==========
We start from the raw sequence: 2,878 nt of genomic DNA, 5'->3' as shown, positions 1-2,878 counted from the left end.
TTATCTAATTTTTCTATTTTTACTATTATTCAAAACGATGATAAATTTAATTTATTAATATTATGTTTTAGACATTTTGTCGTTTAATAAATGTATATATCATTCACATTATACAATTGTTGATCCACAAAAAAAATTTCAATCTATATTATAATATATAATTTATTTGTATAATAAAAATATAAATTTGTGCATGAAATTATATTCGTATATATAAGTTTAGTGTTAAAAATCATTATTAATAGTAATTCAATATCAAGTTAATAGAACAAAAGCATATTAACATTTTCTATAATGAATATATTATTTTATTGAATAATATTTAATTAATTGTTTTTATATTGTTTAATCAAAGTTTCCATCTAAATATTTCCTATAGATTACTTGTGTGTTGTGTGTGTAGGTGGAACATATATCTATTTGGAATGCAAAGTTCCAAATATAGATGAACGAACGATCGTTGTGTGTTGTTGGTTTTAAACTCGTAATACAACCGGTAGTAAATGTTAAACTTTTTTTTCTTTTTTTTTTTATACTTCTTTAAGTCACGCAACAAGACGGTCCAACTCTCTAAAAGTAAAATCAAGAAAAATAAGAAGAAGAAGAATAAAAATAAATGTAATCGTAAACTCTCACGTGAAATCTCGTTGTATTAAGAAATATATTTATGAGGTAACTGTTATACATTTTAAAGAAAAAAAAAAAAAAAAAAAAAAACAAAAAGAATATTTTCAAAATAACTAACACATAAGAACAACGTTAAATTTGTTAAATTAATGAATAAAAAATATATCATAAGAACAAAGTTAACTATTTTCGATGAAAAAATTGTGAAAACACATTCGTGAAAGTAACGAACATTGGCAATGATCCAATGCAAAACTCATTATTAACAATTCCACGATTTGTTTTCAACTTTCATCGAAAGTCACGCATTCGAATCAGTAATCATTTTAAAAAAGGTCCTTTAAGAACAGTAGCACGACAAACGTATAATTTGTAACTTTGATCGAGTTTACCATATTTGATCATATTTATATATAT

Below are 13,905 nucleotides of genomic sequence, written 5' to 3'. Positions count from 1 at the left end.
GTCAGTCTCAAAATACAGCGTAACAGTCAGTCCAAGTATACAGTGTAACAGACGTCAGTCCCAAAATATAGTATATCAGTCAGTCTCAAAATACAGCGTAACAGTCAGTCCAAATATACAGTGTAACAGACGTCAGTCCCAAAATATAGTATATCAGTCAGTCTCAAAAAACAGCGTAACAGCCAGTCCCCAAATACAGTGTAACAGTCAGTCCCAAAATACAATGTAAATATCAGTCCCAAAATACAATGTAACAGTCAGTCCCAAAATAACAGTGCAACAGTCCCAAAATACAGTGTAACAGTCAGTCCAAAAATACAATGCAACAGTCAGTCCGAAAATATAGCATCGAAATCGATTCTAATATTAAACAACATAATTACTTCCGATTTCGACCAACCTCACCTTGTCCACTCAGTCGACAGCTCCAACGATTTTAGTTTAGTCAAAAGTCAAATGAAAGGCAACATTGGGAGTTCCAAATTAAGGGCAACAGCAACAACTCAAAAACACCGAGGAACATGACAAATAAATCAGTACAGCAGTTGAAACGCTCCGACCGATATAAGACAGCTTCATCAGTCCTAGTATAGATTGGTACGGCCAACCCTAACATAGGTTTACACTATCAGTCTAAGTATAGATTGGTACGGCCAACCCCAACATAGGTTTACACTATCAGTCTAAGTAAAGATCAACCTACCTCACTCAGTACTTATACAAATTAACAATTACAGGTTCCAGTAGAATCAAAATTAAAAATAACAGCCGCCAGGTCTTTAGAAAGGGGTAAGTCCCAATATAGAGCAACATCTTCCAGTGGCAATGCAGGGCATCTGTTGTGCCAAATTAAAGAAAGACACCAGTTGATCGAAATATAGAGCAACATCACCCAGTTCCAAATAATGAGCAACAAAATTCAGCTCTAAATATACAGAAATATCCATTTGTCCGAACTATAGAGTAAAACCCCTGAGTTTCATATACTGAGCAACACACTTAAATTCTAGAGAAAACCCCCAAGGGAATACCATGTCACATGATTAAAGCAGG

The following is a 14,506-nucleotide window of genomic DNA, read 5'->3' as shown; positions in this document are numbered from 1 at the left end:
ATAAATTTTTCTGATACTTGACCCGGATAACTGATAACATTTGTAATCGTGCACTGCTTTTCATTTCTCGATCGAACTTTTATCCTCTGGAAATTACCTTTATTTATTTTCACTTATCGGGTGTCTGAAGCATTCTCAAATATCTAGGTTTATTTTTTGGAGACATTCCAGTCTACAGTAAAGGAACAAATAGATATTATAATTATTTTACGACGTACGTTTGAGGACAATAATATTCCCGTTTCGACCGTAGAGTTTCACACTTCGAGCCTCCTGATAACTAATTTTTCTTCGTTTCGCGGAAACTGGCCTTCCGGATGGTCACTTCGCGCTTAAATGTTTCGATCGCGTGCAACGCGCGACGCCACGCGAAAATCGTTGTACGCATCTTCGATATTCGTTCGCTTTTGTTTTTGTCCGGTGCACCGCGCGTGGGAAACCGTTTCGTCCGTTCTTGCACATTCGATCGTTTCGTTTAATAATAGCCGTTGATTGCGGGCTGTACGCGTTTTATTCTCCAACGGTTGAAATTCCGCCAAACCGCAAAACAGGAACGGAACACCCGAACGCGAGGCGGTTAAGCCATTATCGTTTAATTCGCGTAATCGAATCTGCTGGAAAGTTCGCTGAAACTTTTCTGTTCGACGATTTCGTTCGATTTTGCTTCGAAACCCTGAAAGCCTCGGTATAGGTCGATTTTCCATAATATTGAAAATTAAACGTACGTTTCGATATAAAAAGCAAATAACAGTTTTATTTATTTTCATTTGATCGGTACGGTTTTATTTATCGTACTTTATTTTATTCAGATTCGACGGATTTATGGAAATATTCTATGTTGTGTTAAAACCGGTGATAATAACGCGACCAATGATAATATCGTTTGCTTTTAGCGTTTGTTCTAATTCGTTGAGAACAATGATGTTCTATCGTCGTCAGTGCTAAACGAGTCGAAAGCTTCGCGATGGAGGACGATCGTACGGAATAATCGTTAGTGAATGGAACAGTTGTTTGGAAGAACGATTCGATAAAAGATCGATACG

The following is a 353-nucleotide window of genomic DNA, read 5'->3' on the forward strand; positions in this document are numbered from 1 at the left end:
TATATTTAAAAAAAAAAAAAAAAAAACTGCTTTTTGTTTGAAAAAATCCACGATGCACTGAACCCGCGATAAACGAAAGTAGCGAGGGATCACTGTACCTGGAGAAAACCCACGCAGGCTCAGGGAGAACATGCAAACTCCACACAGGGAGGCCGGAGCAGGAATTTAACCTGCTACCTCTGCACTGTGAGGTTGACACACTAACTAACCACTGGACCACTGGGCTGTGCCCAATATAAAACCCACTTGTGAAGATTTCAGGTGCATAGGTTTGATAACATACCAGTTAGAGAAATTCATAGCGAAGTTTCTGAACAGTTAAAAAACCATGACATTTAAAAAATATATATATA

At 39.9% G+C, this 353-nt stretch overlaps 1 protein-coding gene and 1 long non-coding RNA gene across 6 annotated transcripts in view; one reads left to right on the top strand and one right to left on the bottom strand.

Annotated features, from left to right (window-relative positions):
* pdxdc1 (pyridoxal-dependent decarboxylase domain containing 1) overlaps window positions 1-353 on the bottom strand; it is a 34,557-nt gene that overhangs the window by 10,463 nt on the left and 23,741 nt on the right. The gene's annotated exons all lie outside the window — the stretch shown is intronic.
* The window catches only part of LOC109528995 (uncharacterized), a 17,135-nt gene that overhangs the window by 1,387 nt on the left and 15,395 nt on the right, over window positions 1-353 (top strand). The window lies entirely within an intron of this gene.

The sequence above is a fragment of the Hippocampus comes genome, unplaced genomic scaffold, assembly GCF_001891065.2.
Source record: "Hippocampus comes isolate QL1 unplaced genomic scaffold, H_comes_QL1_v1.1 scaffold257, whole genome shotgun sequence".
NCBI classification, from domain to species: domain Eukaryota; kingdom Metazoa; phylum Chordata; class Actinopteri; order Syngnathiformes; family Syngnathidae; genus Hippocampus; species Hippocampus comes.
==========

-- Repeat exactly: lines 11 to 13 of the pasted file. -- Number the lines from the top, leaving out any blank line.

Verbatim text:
* pdxdc1 (pyridoxal-dependent decarboxylase domain containing 1) overlaps window positions 1-353 on the bottom strand; it is a 34,557-nt gene that overhangs the window by 10,463 nt on the left and 23,741 nt on the right. The gene's annotated exons all lie outside the window — the stretch shown is intronic.
* The window catches only part of LOC109528995 (uncharacterized), a 17,135-nt gene that overhangs the window by 1,387 nt on the left and 15,395 nt on the right, over window positions 1-353 (top strand). The window lies entirely within an intron of this gene.

The sequence above is a fragment of the Hippocampus comes genome, unplaced genomic scaffold, assembly GCF_001891065.2.